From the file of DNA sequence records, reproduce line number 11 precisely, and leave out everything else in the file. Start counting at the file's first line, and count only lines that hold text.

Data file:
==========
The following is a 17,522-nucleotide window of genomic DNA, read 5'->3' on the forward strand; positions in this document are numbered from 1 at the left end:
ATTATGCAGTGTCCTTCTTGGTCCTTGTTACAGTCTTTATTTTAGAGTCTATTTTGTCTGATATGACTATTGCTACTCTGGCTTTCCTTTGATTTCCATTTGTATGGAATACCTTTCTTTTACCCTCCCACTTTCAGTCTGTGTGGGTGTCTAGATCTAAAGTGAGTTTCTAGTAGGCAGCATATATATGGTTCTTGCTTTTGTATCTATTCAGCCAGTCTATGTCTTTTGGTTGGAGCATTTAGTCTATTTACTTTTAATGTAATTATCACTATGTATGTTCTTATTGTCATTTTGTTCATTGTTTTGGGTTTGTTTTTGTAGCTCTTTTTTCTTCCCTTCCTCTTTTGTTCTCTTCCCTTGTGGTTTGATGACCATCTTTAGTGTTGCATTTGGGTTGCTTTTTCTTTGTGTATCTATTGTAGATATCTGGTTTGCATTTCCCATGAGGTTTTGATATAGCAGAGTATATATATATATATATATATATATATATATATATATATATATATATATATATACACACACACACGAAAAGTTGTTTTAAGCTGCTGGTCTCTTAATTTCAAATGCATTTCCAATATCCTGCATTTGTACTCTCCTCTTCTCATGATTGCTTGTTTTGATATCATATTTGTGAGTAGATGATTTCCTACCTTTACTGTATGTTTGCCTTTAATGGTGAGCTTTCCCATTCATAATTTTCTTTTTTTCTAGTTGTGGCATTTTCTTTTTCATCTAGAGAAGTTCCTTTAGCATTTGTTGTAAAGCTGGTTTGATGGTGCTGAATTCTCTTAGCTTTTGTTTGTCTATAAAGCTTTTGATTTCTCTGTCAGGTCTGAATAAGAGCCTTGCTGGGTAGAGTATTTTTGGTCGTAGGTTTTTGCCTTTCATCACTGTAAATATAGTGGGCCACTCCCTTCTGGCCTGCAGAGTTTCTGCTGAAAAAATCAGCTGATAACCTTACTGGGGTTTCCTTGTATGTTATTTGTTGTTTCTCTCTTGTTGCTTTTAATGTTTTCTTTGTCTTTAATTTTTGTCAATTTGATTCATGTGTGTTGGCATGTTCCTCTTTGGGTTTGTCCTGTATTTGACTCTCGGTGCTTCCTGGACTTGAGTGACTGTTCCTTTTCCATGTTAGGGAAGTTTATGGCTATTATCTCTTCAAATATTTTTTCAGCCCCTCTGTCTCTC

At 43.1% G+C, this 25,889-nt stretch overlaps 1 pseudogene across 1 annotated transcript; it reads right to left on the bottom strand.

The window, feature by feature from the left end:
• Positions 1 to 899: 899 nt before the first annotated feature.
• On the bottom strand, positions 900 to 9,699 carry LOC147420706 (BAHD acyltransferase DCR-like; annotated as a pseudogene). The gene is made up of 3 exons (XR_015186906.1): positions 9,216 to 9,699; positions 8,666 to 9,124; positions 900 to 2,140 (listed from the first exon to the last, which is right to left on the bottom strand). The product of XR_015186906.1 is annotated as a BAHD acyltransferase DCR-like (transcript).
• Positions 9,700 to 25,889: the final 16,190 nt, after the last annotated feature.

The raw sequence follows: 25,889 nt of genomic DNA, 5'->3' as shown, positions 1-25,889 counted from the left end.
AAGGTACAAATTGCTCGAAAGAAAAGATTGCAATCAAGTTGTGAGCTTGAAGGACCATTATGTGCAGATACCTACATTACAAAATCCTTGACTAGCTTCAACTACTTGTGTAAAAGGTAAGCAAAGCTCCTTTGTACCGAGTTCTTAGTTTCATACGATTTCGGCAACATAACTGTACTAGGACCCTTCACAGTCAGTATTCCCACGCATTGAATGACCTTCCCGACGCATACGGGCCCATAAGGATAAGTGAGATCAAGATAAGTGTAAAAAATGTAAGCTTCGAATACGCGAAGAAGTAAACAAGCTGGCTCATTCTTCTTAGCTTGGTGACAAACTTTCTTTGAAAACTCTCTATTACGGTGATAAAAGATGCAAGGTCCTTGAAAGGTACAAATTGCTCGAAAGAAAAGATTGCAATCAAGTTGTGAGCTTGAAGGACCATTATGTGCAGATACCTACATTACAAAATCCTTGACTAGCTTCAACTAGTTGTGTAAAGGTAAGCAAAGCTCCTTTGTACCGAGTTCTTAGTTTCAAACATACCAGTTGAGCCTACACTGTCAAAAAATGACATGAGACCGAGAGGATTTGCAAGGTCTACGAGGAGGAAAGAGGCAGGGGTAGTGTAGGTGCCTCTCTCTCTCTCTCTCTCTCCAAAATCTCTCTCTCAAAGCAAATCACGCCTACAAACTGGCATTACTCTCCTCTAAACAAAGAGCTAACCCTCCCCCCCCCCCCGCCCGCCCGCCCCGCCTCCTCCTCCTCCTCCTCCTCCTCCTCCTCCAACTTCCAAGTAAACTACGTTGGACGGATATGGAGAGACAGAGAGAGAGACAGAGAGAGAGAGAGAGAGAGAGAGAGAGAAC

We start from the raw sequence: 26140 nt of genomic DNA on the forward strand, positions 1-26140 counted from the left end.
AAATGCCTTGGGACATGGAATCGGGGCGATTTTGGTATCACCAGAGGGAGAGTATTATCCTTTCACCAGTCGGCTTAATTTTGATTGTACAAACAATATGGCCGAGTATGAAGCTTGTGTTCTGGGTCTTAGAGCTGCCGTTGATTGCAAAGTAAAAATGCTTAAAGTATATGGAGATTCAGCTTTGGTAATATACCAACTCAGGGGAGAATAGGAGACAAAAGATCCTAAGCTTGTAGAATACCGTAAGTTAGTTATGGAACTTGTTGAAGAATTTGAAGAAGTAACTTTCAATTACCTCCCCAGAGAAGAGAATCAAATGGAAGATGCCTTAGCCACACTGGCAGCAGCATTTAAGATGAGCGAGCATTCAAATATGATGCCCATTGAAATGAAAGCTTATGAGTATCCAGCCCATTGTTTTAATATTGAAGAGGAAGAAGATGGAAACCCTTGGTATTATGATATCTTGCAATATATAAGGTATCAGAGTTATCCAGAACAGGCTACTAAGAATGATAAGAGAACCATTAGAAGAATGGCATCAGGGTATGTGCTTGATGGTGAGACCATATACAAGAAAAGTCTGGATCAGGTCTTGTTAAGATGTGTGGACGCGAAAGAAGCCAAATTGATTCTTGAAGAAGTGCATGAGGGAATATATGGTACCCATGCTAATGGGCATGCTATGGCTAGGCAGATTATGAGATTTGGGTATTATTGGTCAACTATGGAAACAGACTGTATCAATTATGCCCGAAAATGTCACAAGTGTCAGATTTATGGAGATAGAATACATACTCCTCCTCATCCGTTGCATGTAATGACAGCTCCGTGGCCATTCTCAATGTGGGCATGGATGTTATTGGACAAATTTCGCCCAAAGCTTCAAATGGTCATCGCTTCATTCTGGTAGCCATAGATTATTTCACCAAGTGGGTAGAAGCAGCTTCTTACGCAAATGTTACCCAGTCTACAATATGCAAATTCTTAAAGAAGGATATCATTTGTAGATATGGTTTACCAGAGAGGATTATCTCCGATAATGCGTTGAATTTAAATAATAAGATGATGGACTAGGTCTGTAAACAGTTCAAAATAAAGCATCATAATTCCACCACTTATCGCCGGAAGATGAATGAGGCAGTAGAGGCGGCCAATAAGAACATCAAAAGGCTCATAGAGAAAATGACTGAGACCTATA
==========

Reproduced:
AAATGCCTTGGGACATGGAATCGGGGCGATTTTGGTATCACCAGAGGGAGAGTATTATCCTTTCACCAGTCGGCTTAATTTTGATTGTACAAACAATATGGCCGAGTATGAAGCTTGTGTTCTGGGTCTTAGAGCTGCCGTTGATTGCAAAGTAAAAATGCTTAAAGTATATGGAGATTCAGCTTTGGTAATATACCAACTCAGGGGAGAATAGGAGACAAAAGATCCTAAGCTTGTAGAATACCGTAAGTTAGTTATGGAACTTGTTGAAGAATTTGAAGAAGTAACTTTCAATTACCTCCCCAGAGAAGAGAATCAAATGGAAGATGCCTTAGCCACACTGGCAGCAGCATTTAAGATGAGCGAGCATTCAAATATGATGCCCATTGAAATGAAAGCTTATGAGTATCCAGCCCATTGTTTTAATATTGAAGAGGAAGAAGATGGAAACCCTTGGTATTATGATATCTTGCAATATATAAGGTATCAGAGTTATCCAGAACAGGCTACTAAGAATGATAAGAGAACCATTAGAAGAATGGCATCAGGGTATGTGCTTGATGGTGAGACCATATACAAGAAAAGTCTGGATCAGGTCTTGTTAAGATGTGTGGACGCGAAAGAAGCCAAATTGATTCTTGAAGAAGTGCATGAGGGAATATATGGTACCCATGCTAATGGGCATGCTATGGCTAGGCAGATTATGAGATTTGGGTATTATTGGTCAACTATGGAAACAGACTGTATCAATTATGCCCGAAAATGTCACAAGTGTCAGATTTATGGAGATAGAATACATACTCCTCCTCATCCGTTGCATGTAATGACAGCTCCGTGGCCATTCTCAATGTGGGCATGGATGTTATTGGACAAATTTCGCCCAAAGCTTCAAATGGTCATCGCTTCATTCTGGTAGCCATAGATTATTTCACCAAGTGGGTAGAAGCAGCTTCTTACGCAAATGTTACCCAGTCTACAATATGCAAATTCTTAAAGAAGGATATCATTTGTAGATATGGTTTACCAGAGAGGATTATCTCCGATAATGCGTTGAATTTAAATAATAAGATGATGGACTAGGTCTGTAAACAGTTCAAAATAAAGCATCATAATTCCACCACTTATCGCCGGAAGATGAATGAGGCAGTAGAGGCGGCCAATAAGAACATCAAAAGGCTCATAGAGAAAATGACTGAGACCTATA